The end termination 15 is brazed to the tube 13 in a separate procedure, therein forming a palladium tube assembly 12. After the end termination 15 is brazed to the tube 13, the resulting palladium alloy tube assembly 12 is quality tested. If a palladium alloy tube assembly 12 passes quality testing, then it is known that the braze between the end termination 15 and the tube 13 is proper. It is further known that the palladium alloy tube 13 itself is not cracked, ruptured, or otherwise defective.

In FIG. 1, a segment of a base plate 20 is shown. The base plate 20 is metal and is preferably a stainless steel or high nickel alloy. Holes 22 are drilled through the base plate 20 in a desired matrix pattern. Each hole 22 has an inside diameter which is only slightly larger than the outside diameter of the palladium alloy tube assemblies 12. Accordingly, the palladium alloy tube assemblies 12 can pass into the holes 22 and have little lateral play once in the holes 22. The holes 22 are smaller than the flares 14 on the palladium alloy tube assemblies 12. Accordingly, the palladium alloy tube assemblies 12 can be advanced into the holes 22 until the flares 14 abut against the base plate 20.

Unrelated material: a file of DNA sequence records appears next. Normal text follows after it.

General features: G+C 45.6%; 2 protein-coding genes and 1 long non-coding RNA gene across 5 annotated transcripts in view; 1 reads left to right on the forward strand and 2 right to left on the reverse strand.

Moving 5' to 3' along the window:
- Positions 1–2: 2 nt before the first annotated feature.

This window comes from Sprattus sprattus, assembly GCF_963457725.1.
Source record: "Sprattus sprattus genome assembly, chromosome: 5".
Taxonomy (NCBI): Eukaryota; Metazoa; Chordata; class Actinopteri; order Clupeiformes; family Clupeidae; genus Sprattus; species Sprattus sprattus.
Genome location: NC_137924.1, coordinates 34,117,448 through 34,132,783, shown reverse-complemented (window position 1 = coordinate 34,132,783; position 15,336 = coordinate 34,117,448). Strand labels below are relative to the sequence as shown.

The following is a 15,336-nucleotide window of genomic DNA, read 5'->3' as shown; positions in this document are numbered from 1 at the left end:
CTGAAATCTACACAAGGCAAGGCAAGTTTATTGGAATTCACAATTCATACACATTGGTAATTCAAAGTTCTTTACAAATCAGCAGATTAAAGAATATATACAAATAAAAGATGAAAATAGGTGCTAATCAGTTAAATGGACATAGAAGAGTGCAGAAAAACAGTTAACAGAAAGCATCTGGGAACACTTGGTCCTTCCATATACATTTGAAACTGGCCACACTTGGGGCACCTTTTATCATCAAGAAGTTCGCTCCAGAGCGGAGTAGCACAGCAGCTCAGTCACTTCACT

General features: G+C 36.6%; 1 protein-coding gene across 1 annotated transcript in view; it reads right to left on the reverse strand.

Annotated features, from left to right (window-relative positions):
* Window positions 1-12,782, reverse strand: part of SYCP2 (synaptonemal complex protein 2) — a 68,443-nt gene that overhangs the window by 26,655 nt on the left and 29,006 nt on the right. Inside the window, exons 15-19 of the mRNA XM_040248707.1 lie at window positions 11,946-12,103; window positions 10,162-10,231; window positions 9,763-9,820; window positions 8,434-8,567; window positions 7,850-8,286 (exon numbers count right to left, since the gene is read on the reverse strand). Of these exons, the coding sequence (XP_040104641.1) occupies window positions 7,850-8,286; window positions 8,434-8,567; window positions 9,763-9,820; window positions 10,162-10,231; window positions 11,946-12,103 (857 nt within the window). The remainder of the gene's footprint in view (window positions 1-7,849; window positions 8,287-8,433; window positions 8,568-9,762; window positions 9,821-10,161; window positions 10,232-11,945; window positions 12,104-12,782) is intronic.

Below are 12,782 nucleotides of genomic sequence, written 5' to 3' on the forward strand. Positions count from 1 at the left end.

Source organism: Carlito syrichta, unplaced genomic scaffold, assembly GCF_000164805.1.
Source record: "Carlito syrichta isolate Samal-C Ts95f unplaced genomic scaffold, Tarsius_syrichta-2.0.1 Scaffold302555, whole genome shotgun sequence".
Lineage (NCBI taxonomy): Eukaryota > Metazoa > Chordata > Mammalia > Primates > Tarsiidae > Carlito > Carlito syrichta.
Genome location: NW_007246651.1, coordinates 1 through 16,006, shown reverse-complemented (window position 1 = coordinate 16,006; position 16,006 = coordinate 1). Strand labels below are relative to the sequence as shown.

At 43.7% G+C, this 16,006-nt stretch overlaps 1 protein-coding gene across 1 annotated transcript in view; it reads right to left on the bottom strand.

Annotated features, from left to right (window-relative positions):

The distance between the centers of any two adjacent holes 22 is only slightly larger than the diameter of the tube flare 14. In real applications, palladium alloy tube assemblies 12 are placed in a matrix at a density of between three tubes and fifty tubes per square centimeter of a base plate. By spacing the holes 12 at distances only slightly larger than the flares 14, the tubes 12 are packed at their densest possible configuration when the palladium alloy tube assemblies 12 are inserted into the holes 22.